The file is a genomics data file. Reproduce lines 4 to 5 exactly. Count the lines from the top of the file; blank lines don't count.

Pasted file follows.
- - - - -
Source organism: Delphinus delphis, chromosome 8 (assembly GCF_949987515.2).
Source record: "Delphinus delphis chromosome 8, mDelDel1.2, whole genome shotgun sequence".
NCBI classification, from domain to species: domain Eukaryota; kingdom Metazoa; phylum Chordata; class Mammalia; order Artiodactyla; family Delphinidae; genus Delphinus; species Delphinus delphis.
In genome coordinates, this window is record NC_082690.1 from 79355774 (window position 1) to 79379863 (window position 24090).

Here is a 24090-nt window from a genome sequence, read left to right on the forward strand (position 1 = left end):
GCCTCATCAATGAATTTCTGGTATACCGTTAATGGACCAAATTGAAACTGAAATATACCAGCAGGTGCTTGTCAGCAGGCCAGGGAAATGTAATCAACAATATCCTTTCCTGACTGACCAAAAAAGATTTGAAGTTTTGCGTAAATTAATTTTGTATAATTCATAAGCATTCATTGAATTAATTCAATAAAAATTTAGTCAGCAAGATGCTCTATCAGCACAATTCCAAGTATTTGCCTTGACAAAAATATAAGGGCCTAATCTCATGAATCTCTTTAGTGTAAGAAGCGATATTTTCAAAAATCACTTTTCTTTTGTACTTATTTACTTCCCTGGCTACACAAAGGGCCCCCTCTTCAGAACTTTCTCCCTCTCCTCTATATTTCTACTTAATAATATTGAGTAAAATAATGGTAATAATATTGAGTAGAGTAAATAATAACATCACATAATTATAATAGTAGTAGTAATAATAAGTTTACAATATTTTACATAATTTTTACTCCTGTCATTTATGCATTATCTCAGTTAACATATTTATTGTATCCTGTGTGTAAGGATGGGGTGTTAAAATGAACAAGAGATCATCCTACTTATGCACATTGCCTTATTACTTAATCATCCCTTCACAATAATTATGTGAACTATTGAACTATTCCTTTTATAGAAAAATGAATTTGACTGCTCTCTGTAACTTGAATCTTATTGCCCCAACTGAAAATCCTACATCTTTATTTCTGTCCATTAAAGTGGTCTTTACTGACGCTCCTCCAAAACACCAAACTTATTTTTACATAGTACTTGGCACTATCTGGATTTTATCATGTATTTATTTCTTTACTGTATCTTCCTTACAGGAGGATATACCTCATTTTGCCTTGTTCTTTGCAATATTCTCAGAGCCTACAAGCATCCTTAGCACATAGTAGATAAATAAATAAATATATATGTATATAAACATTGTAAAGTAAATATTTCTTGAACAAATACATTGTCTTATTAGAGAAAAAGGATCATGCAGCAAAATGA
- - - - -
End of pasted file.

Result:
In genome coordinates, this window is record NC_082690.1 from 79355774 (window position 1) to 79379863 (window position 24090).

Here is a 24090-nt window from a genome sequence, read left to right on the forward strand (position 1 = left end):